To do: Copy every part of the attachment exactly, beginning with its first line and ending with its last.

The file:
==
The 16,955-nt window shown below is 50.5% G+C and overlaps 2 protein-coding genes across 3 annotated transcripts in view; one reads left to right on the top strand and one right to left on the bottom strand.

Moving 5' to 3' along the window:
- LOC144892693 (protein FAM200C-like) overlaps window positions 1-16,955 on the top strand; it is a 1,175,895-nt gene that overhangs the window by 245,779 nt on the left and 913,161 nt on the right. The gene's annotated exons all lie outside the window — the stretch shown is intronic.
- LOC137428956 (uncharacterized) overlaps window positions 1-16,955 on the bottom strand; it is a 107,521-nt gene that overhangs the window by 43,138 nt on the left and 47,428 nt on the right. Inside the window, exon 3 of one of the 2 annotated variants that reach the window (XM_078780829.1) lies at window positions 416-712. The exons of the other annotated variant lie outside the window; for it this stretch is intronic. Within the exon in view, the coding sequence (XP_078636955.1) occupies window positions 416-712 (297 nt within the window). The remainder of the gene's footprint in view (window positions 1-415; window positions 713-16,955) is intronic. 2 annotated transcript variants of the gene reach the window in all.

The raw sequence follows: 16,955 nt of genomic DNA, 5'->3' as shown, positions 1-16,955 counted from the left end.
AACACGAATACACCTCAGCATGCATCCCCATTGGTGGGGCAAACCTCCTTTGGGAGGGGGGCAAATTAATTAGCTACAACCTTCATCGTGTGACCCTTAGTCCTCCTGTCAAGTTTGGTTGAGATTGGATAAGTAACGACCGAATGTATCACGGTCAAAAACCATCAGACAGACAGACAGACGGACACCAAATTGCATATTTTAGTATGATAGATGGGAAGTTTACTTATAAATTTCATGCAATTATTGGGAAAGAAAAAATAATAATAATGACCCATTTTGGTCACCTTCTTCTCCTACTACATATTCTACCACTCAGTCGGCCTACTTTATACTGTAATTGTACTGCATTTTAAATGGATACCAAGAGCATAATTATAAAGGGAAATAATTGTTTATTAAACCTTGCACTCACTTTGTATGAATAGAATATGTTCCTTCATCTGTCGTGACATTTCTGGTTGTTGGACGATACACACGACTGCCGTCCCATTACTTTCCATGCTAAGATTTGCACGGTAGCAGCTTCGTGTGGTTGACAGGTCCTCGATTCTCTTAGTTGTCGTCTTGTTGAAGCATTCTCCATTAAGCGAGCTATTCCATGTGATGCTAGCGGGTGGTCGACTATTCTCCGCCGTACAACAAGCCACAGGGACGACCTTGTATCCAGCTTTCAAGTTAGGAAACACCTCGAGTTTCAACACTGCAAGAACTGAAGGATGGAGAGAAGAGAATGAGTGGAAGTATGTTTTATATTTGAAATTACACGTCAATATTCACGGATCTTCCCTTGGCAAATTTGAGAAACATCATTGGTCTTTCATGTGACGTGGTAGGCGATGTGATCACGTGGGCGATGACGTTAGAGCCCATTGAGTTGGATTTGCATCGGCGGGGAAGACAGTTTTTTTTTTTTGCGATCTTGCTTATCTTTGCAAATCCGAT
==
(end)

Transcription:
The 16,955-nt window shown below is 50.5% G+C and overlaps 2 protein-coding genes across 3 annotated transcripts in view; one reads left to right on the top strand and one right to left on the bottom strand.

Moving 5' to 3' along the window:
- LOC144892693 (protein FAM200C-like) overlaps window positions 1-16,955 on the top strand; it is a 1,175,895-nt gene that overhangs the window by 245,779 nt on the left and 913,161 nt on the right. The gene's annotated exons all lie outside the window — the stretch shown is intronic.
- LOC137428956 (uncharacterized) overlaps window positions 1-16,955 on the bottom strand; it is a 107,521-nt gene that overhangs the window by 43,138 nt on the left and 47,428 nt on the right. Inside the window, exon 3 of one of the 2 annotated variants that reach the window (XM_078780829.1) lies at window positions 416-712. The exons of the other annotated variant lie outside the window; for it this stretch is intronic. Within the exon in view, the coding sequence (XP_078636955.1) occupies window positions 416-712 (297 nt within the window). The remainder of the gene's footprint in view (window positions 1-415; window positions 713-16,955) is intronic. 2 annotated transcript variants of the gene reach the window in all.

The raw sequence follows: 16,955 nt of genomic DNA, 5'->3' as shown, positions 1-16,955 counted from the left end.
AACACGAATACACCTCAGCATGCATCCCCATTGGTGGGGCAAACCTCCTTTGGGAGGGGGGCAAATTAATTAGCTACAACCTTCATCGTGTGACCCTTAGTCCTCCTGTCAAGTTTGGTTGAGATTGGATAAGTAACGACCGAATGTATCACGGTCAAAAACCATCAGACAGACAGACAGACGGACACCAAATTGCATATTTTAGTATGATAGATGGGAAGTTTACTTATAAATTTCATGCAATTATTGGGAAAGAAAAAATAATAATAATGACCCATTTTGGTCACCTTCTTCTCCTACTACATATTCTACCACTCAGTCGGCCTACTTTATACTGTAATTGTACTGCATTTTAAATGGATACCAAGAGCATAATTATAAAGGGAAATAATTGTTTATTAAACCTTGCACTCACTTTGTATGAATAGAATATGTTCCTTCATCTGTCGTGACATTTCTGGTTGTTGGACGATACACACGACTGCCGTCCCATTACTTTCCATGCTAAGATTTGCACGGTAGCAGCTTCGTGTGGTTGACAGGTCCTCGATTCTCTTAGTTGTCGTCTTGTTGAAGCATTCTCCATTAAGCGAGCTATTCCATGTGATGCTAGCGGGTGGTCGACTATTCTCCGCCGTACAACAAGCCACAGGGACGACCTTGTATCCAGCTTTCAAGTTAGGAAACACCTCGAGTTTCAACACTGCAAGAACTGAAGGATGGAGAGAAGAGAATGAGTGGAAGTATGTTTTATATTTGAAATTACACGTCAATATTCACGGATCTTCCCTTGGCAAATTTGAGAAACATCATTGGTCTTTCATGTGACGTGGTAGGCGATGTGATCACGTGGGCGATGACGTTAGAGCCCATTGAGTTGGATTTGCATCGGCGGGGAAGACAGTTTTTTTTTTTTGCGATCTTGCTTATCTTTGCAAATCCGAT